American Heart Association’s flagship, peer-reviewed journal Circulation
|🟨||Tone it down plz|
E-cigarettes, which contain many toxic chemicals,
taking up e-cigarettes in an attempt to reduce smoking for what they perceive is a lower risk,
|🟥||Own your risk perception mismatch|
and get caught in limbo using both products.
|🟪||The very thing Andrew wants to ensure hereby|
self-reporting of any e-cigarette use during any round of the data collection
|🟧||Even less useful|
assessed for a separate outcome of only self-reported heart attack, heart failure or stroke
exclusive e-cigarette use was associated with 30%-40% lower self-reported cardiovascular disease
|🟩||Two thirds into the press release|
decades of use and surveillance were needed to provide the strength of evidence
|🟪||If your science lab hasn't moved on since the 80s, let someone else use it|
People should know that e-cigarettes contain addictive nicotine
|🟨||Rose Marie is very surprised by this finding; also unable to asses dependency differential|
researchers noted was the small number of individuals and cardiovascular events
|🟩||So they did point out limitations|
“We are concerned that any recommendation of e-cigarette use for smoking cessation may lead to increased dual use, as well as e-cigarette initiation among young adults and those who have never smoked cigarettes.”
|🟪||Can tell you right now that "public health" FUD is a more significant risk factor for both outcomes.|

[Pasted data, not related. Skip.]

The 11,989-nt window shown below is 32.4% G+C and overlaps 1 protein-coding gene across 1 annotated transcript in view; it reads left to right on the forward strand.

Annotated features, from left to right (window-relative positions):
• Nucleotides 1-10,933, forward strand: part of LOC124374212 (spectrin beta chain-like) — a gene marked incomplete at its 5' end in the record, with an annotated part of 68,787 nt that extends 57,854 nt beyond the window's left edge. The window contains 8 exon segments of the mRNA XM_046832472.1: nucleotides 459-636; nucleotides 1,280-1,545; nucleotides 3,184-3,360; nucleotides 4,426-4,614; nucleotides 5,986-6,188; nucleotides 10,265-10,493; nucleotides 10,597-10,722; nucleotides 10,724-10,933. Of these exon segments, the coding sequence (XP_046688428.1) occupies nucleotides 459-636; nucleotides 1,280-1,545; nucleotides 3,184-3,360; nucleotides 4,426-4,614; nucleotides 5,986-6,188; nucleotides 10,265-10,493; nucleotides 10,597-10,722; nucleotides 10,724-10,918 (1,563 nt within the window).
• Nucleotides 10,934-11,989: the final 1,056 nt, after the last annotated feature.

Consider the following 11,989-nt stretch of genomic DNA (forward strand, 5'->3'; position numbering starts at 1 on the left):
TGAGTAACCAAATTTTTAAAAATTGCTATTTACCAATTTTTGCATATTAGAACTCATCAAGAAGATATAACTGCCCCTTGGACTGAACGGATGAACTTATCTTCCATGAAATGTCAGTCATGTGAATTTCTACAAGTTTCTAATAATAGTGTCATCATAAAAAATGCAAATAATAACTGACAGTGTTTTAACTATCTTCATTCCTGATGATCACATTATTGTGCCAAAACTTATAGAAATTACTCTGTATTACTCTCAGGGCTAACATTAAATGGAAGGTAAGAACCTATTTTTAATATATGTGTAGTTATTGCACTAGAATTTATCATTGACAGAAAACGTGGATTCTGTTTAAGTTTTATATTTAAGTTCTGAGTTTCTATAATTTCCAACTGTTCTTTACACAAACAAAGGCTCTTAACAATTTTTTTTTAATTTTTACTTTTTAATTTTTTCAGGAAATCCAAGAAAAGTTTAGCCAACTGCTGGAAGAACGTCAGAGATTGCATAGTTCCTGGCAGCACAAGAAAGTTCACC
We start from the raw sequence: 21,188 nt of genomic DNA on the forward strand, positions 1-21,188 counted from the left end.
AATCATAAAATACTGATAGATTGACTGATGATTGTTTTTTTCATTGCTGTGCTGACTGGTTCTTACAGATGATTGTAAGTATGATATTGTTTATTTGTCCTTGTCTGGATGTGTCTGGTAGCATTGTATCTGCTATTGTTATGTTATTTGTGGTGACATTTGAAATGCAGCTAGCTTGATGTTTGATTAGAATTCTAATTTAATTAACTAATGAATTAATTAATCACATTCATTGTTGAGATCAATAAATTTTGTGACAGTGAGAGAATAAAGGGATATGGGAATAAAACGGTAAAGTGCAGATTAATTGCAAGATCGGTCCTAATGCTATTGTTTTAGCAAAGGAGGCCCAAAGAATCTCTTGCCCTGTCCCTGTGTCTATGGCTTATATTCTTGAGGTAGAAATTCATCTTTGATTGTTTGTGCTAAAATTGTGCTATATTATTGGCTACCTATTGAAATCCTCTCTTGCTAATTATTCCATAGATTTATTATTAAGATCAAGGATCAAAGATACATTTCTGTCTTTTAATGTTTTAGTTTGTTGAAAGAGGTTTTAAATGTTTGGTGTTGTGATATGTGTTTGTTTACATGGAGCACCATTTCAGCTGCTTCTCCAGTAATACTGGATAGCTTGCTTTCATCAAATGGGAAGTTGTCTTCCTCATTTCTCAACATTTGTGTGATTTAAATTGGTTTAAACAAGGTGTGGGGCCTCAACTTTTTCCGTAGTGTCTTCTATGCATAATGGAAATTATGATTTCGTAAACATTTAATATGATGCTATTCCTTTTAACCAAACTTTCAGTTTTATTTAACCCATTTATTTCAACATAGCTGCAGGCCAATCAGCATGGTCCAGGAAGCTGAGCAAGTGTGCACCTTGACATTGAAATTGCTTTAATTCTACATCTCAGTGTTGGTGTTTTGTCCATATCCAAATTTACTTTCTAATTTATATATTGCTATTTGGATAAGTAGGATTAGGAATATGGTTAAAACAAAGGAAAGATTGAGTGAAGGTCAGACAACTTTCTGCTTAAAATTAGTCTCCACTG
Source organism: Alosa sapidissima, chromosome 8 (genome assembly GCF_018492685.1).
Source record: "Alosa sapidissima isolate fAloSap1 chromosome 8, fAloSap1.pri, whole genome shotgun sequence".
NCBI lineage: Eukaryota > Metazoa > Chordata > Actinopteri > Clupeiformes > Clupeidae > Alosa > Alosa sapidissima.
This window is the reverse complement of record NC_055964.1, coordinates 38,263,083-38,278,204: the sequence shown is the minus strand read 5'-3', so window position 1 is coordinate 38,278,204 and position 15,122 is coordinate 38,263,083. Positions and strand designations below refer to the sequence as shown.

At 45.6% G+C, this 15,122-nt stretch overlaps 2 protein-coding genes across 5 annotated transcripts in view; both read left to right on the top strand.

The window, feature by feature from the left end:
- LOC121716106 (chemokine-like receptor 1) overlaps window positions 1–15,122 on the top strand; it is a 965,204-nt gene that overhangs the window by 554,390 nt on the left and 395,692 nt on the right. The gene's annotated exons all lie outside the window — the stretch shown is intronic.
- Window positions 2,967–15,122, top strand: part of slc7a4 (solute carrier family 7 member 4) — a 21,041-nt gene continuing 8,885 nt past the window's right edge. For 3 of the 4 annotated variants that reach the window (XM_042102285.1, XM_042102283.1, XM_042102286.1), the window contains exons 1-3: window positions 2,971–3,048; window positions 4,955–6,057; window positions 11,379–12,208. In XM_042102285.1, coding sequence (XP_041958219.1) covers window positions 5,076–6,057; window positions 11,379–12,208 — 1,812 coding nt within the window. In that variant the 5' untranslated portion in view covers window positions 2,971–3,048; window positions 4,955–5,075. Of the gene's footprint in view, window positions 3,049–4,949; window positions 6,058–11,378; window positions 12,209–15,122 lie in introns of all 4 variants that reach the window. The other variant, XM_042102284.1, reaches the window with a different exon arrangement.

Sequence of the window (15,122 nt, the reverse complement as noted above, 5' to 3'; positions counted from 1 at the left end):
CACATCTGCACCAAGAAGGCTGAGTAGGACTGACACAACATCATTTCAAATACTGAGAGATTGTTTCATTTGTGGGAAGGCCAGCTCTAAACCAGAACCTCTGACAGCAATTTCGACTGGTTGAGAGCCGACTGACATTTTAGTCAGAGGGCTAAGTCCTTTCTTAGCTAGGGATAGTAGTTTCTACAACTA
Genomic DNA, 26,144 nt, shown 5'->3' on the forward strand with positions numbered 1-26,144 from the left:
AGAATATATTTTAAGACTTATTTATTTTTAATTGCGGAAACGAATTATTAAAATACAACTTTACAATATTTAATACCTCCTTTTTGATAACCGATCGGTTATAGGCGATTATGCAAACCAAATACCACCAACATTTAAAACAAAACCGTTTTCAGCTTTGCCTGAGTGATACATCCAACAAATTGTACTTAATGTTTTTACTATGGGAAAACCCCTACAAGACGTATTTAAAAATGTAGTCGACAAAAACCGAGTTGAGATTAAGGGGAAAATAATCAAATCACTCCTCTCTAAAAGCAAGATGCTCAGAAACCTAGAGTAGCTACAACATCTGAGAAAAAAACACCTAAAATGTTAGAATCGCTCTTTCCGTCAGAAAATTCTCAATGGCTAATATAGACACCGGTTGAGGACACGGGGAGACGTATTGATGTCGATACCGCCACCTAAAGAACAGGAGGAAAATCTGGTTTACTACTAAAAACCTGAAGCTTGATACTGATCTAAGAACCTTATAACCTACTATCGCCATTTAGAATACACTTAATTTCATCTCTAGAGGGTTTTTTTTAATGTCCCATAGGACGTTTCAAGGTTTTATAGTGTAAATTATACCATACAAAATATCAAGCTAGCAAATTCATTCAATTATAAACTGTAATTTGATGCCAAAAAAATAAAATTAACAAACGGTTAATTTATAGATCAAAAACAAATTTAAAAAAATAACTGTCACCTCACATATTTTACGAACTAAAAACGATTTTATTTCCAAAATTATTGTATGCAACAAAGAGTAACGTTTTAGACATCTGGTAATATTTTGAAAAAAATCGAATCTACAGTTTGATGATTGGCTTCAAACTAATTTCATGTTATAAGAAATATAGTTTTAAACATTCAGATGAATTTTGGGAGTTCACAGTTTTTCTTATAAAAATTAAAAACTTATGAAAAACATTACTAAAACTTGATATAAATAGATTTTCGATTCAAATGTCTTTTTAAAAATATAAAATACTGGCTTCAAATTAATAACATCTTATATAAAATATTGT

E-cigarettes are not approved by the U.S. Food and Drug Administration (FDA) for smoking cessation
|🟨||Definitional rationalization / appeal to groupthink|
The Association makes no representation or guarantee as to their accuracy or reliability.
|🟦||Footnotes seem reassuring, but not court-proof|
It mostly comes down to the title framing. "Traditional🟥 cigarettes" is vastly unfit for medical reporting. Any difference doesn't lie in cultural and historic use, but in the combustion process. But that's a very traditional tobacco control misunderstanding.
The AHA has a history of exaggerating harms of vaping over continued smoking.
Presumably for internal validation, as their anti-vaping stance is the least
rationalizable (as the study results show).
Dual use is perfectly fine to point out as subpar and undesirable. It should not be the goal of public health organizations to add to the very FUD feedback loop that begets dual use, scares smokers from complete substitution and full harm reduction.
And it's difficult to make a case that this is just down to zero risk bias or poor communication skills. (BU isn't yet known for such, but Johns-Hopkins researches generally are.)
Study intro leads with some trace scares. Notably they didn't go all out on the teen vaping hysteridemic, terminology redefinitions (e-cigs==tobacco), and made quite a few deliberations public in the press release.
The study paper itself, while short and also obfuscatory, isn't useless. Not very informative either. But for its application in this press release and distribution it warrants a "Half-Truth" score. (This CR augments the announcement.)
As per usual, there's quite some variance in how it got passed on:
- WINK: No health benefit when citing American Heart Association: 🟥🟥🟥🟥🟧
- medicalxpress: 🟥🟥🟨🟩🟩
- healthday: 🟥🟥🟫🟩🟧
- yahoo finanance: 🟩🟩🟩🟧🟨
- medpagetoday: 🟩🟩🟩🟩🟫 (spot on, until Zeller quote)
Obviously AHA also reframes the slanted report further:
E-cigarettes should not be used as a strategy to quit smoking, according to new research.🟥🟥🟪🟪🟪